There are certainly macroeconomic advantages that come with sovereign wealth fund investment. They supply liquidity to markets and help redress global economic imbalances. To the extent that U.S. officials worry about “decoupling,” a global move away from the dollar that reduces the interests of emerging market countries in U.S. economic stability, investments by sovereign wealth funds in U.S. firms amount to a form of “recoupling,” encouraging foreign governments to invest in continued U.S. economic growth.
The more that China, Russia and Persian Gulf states invest in U.S. and European companies, the greater their stake in international stability. In other words, we should worry less that Chinese and Arab funds are buying into U.S. banks than that Russia has so far remained on the sidelines.
Some of the fears associated with sovereign wealth funds are overblown. The worry that sensitive technology will end up in the wrong hands has been around for decades, and it’s not a concern limited to the actions of sovereign investors.
There are plenty of legislative protections already in place to address these issues. The most important of these is reform of the Committee on Foreign Investment in the United States, the multi-agency executive branch committee charged with reviewing and approving proposed foreign investment in U.S. assets to ensure they do not undermine U.S. national security.
Last July, Congress passed the Foreign Investment and National Security Act of 2007, which expanded the number of industries that may be defined as “critical infrastructure” and increased the level of political accountability by requiring committee members to sign off on decisions not to investigate certain transactions. Defense planners I’ve spoken with tell me they worry far more about Russian sales to China of cutting-edge, high-tech weapons systems than over the vulnerability of U.S. technologies to commercial espionage.
Another common complaint: Why should a Chinese government-subsidized fund be allowed to buy stakes in U.S. banks when many Chinese firms are off limits to U.S. and other foreign investors?
Because for the moment, many of those U.S. banks need the money, and the U.S. government isn’t prepared to bail them out. As Deputy Treasury Secretary Robert Kimmitt wrote in the January/February 2008 issue of Foreign Affairs: “It is in the United States’ interest to be open to market-driven instruments — from both private and sovereign entities — even if other countries are not.”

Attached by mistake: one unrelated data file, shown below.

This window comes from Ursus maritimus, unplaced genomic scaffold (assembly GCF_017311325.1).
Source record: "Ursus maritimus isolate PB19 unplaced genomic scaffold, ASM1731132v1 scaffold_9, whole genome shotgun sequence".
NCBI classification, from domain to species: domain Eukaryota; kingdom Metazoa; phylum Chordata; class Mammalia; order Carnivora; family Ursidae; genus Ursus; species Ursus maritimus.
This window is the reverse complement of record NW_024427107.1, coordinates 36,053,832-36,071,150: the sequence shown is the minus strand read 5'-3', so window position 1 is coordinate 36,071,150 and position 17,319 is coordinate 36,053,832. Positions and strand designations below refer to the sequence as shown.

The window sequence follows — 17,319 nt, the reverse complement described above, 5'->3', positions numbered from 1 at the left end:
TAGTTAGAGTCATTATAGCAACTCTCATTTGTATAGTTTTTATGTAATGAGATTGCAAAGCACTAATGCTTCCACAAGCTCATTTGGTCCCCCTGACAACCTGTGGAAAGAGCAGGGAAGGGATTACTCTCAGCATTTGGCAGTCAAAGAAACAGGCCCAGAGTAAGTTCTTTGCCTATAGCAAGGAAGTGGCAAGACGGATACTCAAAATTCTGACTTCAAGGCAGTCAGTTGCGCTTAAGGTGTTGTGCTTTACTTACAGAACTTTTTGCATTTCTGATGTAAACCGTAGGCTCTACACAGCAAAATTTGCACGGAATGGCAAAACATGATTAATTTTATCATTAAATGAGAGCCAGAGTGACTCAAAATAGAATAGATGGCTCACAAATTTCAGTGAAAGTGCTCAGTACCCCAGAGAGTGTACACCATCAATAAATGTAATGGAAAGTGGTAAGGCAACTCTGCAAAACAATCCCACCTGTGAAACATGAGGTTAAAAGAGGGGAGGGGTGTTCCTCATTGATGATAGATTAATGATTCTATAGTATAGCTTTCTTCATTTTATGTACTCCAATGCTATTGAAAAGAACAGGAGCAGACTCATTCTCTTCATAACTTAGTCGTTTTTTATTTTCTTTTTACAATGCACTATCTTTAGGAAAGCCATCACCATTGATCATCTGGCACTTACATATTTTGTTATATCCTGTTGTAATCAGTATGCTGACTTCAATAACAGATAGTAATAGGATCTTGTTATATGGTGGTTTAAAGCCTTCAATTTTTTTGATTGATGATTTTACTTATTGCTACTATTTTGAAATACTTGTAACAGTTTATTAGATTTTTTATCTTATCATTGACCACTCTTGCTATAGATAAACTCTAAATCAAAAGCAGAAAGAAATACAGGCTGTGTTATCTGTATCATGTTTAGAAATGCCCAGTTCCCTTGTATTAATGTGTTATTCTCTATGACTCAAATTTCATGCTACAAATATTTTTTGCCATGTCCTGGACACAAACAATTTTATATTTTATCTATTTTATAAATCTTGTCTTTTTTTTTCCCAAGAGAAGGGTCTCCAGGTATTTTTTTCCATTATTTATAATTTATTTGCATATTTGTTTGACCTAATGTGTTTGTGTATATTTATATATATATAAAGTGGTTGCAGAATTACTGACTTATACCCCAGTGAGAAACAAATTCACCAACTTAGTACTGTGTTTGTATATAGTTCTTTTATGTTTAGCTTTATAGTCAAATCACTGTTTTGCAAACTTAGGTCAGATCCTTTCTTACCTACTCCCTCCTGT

But U.S. officials are missing the biggest threat. It’s not the motives of sovereign wealth funds that should worry us most but legitimate doubts about their managerial competence. In short, some of them may not know what they’re doing. Other state-controlled entities operate in wasteful and inefficient ways. Why should sovereign wealth funds be any different?
Consider the national oil companies that have come to dominate today’s energy markets. Some operate with standards of professionalism that make them competitive with the most successful multinationals. Think Saudi Aramco and Norway’s StatoilHydro — and, to a lesser extent, Malaysia’s Petronas and Brazil’s Petrobras. But many state-owned energy companies are burdened with lousy management.
Consider the case of the energy giant Ptrolios de Venezuela, S.A. and the damage to the country’s oil export capacity — and its economy — that come with the state’s use of that company as a political piggy bank.

*The writer is president of Eurasia Group, a political-risk consultancy. He can be reached via e-mail at research@eurasiagroup.net.

by Ian Bremmer